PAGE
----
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Disease Profile

Autosomal dominant hyper IgE syndrome

Prevalence
Prevalence estimates on Rare Medical Network websites are calculated based on data available from numerous sources, including US and European government statistics, the NIH, Orphanet, and published epidemiologic studies. Rare disease population data is recognized to be highly variable, and based on a wide variety of source data and methodologies, so the prevalence data on this site should be assumed to be estimated and cannot be considered to be absolutely correct.
1-9 / 100 000

3,310 - 29,790

US Estimated

1-9 / 100 000

5,135 - 46,215

Europe Estimated

Age of onset

Infancy

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ICD-10

D82.4

Inheritance

Autosomal dominant A pathogenic variant in only one gene copy in each cell is sufficient to cause an autosomal dominant disease

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Autosomal recessive Pathogenic variants in both copies of each gene of the chromosome are needed to cause an autosomal recessive disease and observe the mutant phenotype

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X-linked
dominant X-linked dominant inheritance, sometimes referred to as X-linked dominance, is a mode of genetic inheritance by which a dominant gene is carried on the X chromosome.

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X-linked
recessive Pathogenic variants in both copies of a gene on the X chromosome cause an X-linked recessive disorder

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Mitochondrial or multigenic Mitochondrial genetic disorders can be caused by changes (mutations) in either the mitochondrial DNA or nuclear DNA that lead to dysfunction of the mitochondria and inadequate production of energy.

Multigenic or multifactor Inheritance involving many factors, of which at least one is genetic but none is of overwhelming importance, as in the causation of a disease by multiple genetic and environmental factors.

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Not applicable

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Other names (AKA)

AD-HIES; Hyper Ig E syndrome, autosomal dominant; HIES autosomal dominant;

Categories

Congenital and Genetic Diseases; Immune System Diseases; Skin Diseases

Summary

Autosomal dominant hyper IgE syndrome (AD-HIES), formerly known as Job syndrome, affects several body systems including the immune system. AD-HIES is characterized by abnormally high levels of an immune system protein called immunoglobulin E (IgE) in the blood. Signs and symptoms may include recurrent infections (e.g., pneumonia, skin infections), eczema, and occasionally bone and tooth abnormalities. The eczema and skin infections may cause rashes, blisters, collections of pus (abscesses), open sores, and scaling of the skin. Some cases of AD-HIES are caused by mutations in the STAT3 gene. In other cases, the cause is unknown.[1]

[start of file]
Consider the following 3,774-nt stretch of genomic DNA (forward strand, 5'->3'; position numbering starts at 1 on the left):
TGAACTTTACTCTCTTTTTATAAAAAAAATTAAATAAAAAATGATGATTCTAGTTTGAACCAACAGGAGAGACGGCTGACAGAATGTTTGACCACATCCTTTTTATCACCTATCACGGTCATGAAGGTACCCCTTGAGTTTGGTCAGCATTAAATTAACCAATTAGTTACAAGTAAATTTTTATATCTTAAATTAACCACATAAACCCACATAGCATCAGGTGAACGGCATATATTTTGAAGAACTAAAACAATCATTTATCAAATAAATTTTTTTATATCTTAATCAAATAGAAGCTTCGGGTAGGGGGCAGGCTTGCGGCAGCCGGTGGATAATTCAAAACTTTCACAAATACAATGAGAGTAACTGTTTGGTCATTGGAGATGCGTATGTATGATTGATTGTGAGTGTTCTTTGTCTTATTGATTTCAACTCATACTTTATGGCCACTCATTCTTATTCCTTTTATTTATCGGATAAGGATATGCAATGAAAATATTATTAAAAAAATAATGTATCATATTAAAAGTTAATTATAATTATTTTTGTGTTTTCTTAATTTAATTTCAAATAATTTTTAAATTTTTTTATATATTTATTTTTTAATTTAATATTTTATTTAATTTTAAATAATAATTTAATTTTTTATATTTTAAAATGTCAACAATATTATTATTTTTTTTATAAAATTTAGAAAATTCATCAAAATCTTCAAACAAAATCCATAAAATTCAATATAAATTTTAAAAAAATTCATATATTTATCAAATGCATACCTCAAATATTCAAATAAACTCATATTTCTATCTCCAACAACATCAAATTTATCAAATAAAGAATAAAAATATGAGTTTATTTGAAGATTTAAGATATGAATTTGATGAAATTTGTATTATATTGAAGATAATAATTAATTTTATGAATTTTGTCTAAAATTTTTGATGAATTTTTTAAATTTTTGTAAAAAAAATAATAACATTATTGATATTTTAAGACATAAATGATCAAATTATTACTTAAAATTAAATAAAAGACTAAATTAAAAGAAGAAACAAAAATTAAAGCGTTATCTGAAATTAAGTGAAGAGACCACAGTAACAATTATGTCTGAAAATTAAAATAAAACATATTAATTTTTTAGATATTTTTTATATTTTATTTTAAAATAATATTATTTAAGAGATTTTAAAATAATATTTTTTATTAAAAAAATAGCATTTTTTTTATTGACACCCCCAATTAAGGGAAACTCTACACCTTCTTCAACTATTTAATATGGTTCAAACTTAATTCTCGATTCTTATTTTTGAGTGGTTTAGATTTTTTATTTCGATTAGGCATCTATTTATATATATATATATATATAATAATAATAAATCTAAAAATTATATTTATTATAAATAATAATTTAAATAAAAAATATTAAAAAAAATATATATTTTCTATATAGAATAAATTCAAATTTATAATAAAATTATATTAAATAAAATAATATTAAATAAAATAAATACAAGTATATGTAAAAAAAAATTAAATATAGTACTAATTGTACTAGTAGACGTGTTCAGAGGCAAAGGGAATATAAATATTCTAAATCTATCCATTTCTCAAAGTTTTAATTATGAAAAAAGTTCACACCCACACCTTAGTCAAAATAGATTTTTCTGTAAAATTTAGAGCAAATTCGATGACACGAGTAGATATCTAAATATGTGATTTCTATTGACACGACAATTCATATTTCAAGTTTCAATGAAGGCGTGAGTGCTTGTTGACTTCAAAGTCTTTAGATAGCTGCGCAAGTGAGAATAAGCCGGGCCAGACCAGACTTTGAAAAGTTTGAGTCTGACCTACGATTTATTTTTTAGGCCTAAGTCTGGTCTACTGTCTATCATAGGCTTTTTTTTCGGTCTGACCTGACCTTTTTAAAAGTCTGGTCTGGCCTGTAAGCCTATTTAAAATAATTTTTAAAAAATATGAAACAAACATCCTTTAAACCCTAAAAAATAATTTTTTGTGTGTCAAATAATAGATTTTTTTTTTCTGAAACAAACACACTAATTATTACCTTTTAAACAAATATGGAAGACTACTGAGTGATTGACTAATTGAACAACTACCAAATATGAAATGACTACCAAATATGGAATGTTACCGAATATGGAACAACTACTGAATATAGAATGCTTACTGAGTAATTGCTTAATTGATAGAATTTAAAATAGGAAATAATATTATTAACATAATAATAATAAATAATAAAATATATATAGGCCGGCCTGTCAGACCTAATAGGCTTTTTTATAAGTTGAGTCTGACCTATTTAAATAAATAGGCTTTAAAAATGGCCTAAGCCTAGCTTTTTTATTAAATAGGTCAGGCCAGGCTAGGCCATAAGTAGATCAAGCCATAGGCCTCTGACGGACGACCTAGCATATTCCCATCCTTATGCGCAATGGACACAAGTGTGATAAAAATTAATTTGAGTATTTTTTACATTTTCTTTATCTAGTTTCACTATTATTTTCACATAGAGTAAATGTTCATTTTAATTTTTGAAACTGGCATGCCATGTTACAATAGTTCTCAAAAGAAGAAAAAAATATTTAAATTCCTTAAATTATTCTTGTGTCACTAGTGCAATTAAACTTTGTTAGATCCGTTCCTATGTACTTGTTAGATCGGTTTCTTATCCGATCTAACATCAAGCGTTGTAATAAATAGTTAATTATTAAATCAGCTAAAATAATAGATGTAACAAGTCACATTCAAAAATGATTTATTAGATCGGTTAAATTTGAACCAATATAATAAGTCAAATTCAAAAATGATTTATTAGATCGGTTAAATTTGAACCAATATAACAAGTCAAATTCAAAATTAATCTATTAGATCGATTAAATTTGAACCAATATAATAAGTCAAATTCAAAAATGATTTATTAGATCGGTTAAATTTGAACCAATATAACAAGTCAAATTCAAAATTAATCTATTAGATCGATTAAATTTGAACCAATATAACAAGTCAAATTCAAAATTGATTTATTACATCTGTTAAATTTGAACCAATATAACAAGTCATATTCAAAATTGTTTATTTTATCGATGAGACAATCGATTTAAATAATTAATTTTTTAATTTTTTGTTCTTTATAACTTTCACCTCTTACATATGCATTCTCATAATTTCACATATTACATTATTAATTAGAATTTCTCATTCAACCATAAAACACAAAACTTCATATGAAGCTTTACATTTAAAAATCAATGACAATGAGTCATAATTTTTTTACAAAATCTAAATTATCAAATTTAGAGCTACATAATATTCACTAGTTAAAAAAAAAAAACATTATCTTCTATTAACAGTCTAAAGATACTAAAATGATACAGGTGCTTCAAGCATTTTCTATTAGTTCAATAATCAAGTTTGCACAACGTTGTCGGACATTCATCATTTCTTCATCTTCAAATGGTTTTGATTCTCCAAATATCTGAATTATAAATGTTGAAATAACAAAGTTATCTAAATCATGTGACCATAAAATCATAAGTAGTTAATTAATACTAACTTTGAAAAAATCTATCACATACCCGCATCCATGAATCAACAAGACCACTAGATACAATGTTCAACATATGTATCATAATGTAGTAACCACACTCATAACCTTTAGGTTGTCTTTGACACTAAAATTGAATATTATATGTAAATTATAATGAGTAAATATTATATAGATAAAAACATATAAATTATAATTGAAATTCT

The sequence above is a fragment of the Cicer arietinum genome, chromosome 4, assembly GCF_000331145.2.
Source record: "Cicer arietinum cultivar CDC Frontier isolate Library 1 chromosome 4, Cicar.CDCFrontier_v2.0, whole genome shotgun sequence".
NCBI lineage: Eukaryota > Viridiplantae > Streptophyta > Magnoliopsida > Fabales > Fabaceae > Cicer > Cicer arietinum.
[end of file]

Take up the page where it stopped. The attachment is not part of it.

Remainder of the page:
Symptoms

Recurrent infections are common in people with autosomal dominant hyper IgE syndrome (AD-HIES). Affected individuals tend to have frequent bouts of pneumonia, which are caused by certain kinds of bacteria that infect the lungs and cause inflammation. Recurrent skin infections and an inflammatory skin disorder called eczema are also very common in AD-HIES). These skin problems cause rashes, blisters, collections of pus (abscesses), open sores, and scaling.[1]

This condition also affects other parts of the body, including the bones and teeth. Many people with this condition have skeletal abnormalities such as an unusually large range of joint movement (hyperextensibility), an abnormal curvature of the spine (scoliosis), reduced bone density (osteopenia), and a tendency for bones to fracture easily. Dental abnormalities are also common in AD-HIES. The primary (baby) teeth do not fall out at the usual time during childhood, but are retained as the adult teeth grow in. Other signs and symptoms of AD-HIES can include distinctive facial features and structural abnormalities of the brain, which typically do not affect a person's intelligence.[1]

This table lists symptoms that people with this disease may have. For most diseases, symptoms will vary from person to person. People with the same disease may not have all the symptoms listed. This information comes from a database called the Human Phenotype Ontology (HPO) . The HPO collects information on symptoms that have been described in medical resources. The HPO is updated regularly. Use the HPO ID to access more in-depth information about a symptom.